The challenge this week was to write a roundel. Here are the results.
Sam Riddleburger left this poem in the comments.
A Halloween Poem of Ill Manners and Iller Meter
Godfrey was an annoying gent.
He died of gout, but came back a ghost.
He crept into our kitchen, then
He willfully burnt the toast.
He ate the Spam. He stole the roast.
The spoons he bent. The dishtowels he rent!
With chocolate syrup he engrossed
Messages of ill temperment.
But what bothered us most,
Aside from all the money spent,
He willfully burnt the toast.Kate Coombs of Book Aunt left this poem in the comments.
Sea Turtle Roundel
Sea Turtle swims through a brine-green sky,
sweeping the water with flippers like brooms.
The jellyfish shiver when she goes by,
round and austere as a leathery moon.
Her back is marked with ancient runes,
a map to a beach where a whale's bones lie.
She buries her secret up near the dunes,
then leaves without so much as a lullaby.
The seagulls chant an ominous tune,
but Sea Turtle doesn't have time to hear their cry,
round and austere as a leathery moon.Amy Ludwig VanDerwater left this poem in the comments.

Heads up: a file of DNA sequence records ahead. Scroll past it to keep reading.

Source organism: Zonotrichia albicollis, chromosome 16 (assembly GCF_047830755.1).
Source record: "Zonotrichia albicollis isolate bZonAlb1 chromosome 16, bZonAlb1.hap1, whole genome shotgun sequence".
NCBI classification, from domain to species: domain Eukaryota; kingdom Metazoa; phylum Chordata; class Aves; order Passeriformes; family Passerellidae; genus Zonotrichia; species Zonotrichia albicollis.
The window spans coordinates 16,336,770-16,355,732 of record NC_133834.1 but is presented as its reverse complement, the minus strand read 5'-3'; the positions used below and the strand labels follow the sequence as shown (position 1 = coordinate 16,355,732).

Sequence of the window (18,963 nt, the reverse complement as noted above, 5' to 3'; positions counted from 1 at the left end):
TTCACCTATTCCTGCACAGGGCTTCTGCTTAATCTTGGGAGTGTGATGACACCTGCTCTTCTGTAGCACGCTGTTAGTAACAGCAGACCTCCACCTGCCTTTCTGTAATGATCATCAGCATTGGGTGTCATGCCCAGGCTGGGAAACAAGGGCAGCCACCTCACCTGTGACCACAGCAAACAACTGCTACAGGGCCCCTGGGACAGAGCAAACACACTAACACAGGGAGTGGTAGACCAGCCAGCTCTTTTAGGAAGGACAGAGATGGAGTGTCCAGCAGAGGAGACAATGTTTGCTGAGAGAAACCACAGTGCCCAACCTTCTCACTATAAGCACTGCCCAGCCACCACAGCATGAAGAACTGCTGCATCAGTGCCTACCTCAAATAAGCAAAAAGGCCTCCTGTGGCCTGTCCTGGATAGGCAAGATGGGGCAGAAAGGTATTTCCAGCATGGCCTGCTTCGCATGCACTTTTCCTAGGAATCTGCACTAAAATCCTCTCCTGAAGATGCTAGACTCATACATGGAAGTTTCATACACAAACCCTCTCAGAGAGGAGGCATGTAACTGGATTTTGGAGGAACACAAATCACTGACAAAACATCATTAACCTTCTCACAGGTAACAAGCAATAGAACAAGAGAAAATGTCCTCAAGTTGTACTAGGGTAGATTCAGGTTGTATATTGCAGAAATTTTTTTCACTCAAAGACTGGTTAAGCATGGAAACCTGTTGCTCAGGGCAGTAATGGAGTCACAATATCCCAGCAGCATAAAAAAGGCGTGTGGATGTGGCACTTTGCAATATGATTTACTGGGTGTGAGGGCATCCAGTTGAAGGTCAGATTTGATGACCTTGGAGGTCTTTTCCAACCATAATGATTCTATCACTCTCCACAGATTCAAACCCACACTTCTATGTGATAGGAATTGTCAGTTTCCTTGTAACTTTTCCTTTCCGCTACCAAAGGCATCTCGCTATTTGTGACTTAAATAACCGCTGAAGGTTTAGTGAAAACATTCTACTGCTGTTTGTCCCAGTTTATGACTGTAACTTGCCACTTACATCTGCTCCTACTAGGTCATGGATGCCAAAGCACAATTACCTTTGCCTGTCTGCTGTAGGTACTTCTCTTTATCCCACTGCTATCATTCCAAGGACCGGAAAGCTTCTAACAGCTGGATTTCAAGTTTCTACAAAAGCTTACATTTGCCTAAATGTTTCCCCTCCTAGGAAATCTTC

Whispers are rising from under each mound
calling to me though they gave up this game
of living for death, for peace underground.
I trace every name.
Babies and teachers and ministers came.
One final party for lying around,
remembering days of laughter and shame.
Why do I visit them? What have I found?
A voice clear as wind chimes – You are a flame.
Where did it come from? I search for the sound.
I trace every name.Kristy Dempsey of Reverie--Abstract Musings on a Hopeful Life shares a poem entitled Roundel.
Julie Larios of The Drift Record left this poem in the comments.
Backyard JuncoRebecca at Rebecca's Writing Journey shares a poems entitled A Roundel.
Just a little junco in the apple tree
this morning was enough to make me fiddle
with my plans, make me wait & see
(just a little)
what the day would bring. I put the kettle
on, rethought my errands, made a cup of tea,
settled in by the window. The junco's whistle
(just the hint of one, no bigger than the middle
letter of September) the birders call a "buzy zeet" - her ee-ee-ee
was Greek to me. But I love an autumn riddle
(especially if it's little.)
Andy of The Life Allegorical shares A Roundel for Fall.
Andi of a wrung sponge shares a poem entitled Autumn Out My Window.
My poem this week is about one of my favorite sights in spring.
A kite on the breeze dances and sings
cartwheels and flutters--a bit of a tease
shaking its tail and spreading its wings.
A kite on the breeze
soars over the trees
tastes clouds, tugs strings
cavorts with the bees.
As spring gently brings
new life from the freeze,
a song of hope rings
from a kite on the breeze.
It's not too late if you still want to play. Leave me a note about your poem and I'll add it to the list.